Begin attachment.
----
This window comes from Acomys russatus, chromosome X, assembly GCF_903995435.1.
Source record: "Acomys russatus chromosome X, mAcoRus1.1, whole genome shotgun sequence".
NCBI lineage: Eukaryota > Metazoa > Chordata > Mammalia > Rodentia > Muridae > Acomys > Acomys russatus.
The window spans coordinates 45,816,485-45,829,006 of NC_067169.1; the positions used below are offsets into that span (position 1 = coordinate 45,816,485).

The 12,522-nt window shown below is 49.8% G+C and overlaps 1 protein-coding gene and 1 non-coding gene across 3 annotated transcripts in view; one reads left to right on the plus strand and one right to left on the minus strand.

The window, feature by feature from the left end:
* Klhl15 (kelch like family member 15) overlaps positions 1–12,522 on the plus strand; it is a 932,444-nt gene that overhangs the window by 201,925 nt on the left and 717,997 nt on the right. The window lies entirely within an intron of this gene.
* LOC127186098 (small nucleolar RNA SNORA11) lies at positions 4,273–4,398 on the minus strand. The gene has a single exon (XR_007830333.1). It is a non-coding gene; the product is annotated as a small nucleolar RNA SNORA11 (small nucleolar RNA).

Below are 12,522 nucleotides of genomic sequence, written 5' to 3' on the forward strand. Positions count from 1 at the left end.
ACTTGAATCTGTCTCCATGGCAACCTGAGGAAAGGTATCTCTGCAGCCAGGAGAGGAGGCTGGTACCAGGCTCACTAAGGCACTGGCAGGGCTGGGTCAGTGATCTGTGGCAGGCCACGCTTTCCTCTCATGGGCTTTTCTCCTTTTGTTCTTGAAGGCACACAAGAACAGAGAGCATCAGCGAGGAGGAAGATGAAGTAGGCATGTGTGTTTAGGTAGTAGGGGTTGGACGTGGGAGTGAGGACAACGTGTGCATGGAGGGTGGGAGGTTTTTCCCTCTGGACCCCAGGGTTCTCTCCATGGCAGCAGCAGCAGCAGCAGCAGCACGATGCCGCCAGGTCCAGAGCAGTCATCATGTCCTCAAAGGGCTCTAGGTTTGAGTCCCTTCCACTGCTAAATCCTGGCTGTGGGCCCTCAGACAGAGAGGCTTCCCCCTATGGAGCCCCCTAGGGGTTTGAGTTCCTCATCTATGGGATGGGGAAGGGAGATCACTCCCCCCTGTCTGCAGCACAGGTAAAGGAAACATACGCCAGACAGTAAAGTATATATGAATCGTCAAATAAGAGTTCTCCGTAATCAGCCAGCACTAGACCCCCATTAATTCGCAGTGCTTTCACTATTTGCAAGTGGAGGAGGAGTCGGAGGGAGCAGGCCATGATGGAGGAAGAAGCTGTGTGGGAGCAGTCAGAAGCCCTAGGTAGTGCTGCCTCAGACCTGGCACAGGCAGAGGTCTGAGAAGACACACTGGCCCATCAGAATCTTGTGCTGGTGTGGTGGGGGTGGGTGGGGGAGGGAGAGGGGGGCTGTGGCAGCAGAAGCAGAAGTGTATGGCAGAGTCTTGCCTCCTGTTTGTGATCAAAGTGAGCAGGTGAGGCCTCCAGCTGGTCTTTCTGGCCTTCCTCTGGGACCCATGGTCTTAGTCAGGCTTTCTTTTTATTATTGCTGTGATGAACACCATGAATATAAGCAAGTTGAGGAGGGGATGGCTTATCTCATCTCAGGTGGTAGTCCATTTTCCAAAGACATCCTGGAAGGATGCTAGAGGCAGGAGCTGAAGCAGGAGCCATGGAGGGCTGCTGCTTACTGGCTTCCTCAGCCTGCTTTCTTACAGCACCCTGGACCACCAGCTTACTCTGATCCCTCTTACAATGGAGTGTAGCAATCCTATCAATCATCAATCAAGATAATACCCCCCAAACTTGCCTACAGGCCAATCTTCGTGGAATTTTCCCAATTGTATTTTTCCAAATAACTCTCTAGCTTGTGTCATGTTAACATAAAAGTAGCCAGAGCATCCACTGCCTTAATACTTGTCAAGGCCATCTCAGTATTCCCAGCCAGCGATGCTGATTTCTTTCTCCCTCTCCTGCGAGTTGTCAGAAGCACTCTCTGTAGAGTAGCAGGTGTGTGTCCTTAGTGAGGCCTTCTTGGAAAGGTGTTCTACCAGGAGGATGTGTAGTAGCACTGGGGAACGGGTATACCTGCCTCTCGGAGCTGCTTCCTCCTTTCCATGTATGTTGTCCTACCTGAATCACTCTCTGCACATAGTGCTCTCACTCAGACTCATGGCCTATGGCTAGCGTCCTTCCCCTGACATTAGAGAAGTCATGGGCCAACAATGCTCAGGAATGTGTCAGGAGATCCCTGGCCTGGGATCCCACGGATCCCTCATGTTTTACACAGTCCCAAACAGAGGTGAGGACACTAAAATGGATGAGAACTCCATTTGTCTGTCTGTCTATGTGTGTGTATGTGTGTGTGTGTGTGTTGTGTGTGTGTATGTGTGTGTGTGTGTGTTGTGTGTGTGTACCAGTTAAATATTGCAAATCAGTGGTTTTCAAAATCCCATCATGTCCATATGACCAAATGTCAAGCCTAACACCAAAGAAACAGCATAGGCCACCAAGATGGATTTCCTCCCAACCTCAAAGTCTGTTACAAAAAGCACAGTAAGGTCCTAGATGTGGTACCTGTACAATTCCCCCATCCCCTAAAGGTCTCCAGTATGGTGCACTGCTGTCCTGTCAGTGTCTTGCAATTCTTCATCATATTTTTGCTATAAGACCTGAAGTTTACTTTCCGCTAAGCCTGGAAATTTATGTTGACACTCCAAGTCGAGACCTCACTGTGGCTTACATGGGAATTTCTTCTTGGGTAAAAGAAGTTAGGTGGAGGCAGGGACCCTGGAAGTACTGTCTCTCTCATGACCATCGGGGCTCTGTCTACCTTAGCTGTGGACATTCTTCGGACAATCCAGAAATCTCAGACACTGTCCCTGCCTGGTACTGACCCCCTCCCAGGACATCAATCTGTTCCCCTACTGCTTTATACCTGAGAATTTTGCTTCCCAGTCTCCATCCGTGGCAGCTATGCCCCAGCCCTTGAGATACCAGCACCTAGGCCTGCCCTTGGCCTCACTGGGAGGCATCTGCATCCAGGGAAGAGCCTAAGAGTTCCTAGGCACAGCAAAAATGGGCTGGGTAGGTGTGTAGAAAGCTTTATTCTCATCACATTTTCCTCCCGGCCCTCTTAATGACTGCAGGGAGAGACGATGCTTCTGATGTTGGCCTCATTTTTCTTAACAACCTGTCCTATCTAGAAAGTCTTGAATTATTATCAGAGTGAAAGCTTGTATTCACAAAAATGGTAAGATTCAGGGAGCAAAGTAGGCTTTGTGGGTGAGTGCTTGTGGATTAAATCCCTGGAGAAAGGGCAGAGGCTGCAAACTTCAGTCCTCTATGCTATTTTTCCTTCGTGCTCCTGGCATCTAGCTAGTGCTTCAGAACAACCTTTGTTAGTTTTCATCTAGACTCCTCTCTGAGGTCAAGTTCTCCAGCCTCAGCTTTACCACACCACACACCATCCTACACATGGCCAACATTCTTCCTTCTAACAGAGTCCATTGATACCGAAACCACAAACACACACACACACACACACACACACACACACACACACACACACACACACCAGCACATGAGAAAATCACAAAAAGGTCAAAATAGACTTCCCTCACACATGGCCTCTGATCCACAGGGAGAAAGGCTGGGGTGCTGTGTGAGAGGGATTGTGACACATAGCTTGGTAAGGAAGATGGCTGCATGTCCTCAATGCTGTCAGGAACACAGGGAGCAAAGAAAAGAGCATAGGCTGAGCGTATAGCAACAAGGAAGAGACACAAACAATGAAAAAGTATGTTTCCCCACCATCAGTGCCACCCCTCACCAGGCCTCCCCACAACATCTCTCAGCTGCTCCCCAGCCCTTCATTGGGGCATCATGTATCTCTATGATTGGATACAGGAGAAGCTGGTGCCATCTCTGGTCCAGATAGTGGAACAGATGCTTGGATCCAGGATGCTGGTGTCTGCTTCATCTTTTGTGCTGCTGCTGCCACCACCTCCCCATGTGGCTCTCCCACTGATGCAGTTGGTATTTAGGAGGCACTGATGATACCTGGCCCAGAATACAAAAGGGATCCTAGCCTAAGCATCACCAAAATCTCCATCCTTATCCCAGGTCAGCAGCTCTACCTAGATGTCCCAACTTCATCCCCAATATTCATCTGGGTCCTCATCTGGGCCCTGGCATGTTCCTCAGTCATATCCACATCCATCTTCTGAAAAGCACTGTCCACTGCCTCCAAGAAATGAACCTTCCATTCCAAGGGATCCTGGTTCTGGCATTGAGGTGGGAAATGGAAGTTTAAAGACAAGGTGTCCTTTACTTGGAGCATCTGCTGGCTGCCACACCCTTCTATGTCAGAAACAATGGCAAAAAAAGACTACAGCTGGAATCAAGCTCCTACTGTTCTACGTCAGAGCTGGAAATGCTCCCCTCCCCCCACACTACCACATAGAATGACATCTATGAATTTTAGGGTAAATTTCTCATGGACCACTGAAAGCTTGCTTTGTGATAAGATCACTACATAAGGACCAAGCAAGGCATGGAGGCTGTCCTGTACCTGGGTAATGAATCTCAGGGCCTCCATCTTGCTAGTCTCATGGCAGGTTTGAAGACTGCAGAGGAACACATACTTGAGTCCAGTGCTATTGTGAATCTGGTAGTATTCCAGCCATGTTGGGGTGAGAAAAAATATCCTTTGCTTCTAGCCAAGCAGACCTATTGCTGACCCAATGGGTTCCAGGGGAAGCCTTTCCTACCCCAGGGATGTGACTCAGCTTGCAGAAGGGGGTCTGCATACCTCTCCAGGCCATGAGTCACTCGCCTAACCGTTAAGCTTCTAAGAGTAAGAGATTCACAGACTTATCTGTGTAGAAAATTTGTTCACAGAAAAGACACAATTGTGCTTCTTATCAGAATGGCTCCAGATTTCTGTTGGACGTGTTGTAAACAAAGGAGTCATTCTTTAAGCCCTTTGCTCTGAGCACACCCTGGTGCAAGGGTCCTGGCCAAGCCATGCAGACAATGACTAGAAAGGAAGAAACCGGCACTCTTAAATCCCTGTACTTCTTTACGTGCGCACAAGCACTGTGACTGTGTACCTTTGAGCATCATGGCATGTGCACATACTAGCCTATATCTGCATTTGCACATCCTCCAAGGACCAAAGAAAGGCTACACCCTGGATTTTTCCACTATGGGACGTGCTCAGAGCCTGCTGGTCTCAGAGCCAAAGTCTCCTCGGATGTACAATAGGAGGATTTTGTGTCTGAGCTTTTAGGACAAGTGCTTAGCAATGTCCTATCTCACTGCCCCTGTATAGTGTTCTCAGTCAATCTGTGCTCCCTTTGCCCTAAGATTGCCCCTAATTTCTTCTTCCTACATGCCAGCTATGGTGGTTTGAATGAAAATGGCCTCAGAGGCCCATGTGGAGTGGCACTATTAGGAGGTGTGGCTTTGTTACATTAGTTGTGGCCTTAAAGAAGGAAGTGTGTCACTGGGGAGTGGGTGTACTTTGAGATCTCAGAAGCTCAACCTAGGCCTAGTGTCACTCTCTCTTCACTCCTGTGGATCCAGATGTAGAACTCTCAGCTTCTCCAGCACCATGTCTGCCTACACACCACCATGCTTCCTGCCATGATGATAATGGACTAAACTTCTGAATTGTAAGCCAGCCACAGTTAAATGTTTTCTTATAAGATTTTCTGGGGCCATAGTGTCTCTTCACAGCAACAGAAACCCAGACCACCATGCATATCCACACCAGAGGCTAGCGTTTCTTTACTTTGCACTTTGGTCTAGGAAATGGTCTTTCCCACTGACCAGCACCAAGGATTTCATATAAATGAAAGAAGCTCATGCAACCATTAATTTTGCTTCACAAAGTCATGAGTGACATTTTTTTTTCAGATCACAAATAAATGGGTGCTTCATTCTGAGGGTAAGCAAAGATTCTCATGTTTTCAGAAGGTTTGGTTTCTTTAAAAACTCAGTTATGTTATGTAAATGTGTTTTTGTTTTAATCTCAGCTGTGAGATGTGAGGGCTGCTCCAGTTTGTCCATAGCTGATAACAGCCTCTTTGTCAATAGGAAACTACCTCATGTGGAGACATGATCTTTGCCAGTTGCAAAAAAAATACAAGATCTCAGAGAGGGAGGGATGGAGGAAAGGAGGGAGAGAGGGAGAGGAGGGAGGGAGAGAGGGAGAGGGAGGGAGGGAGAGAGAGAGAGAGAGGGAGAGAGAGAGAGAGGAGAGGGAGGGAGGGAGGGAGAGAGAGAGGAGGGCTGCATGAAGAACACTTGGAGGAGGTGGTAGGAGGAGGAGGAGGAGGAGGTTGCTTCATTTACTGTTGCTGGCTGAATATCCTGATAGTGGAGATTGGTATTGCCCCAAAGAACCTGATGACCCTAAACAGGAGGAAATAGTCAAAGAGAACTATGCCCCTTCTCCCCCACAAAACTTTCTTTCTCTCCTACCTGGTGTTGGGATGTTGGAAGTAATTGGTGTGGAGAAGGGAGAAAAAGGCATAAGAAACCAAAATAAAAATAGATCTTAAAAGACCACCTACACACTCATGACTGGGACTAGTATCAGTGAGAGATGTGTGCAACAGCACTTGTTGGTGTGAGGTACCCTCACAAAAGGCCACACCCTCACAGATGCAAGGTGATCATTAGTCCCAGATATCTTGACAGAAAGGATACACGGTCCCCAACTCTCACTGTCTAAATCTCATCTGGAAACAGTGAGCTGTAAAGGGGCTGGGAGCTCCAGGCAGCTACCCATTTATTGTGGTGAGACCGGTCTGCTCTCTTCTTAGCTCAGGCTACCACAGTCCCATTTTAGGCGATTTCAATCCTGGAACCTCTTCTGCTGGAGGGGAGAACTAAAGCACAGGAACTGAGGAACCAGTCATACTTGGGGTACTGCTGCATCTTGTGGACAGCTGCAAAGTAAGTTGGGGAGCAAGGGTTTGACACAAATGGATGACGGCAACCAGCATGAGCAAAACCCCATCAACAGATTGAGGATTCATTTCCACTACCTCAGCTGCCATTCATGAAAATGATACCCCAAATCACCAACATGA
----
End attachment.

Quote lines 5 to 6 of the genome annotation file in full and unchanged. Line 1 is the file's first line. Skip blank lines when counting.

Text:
The 12,522-nt window shown below is 49.8% G+C and overlaps 1 protein-coding gene and 1 non-coding gene across 3 annotated transcripts in view; one reads left to right on the plus strand and one right to left on the minus strand.

The window, feature by feature from the left end: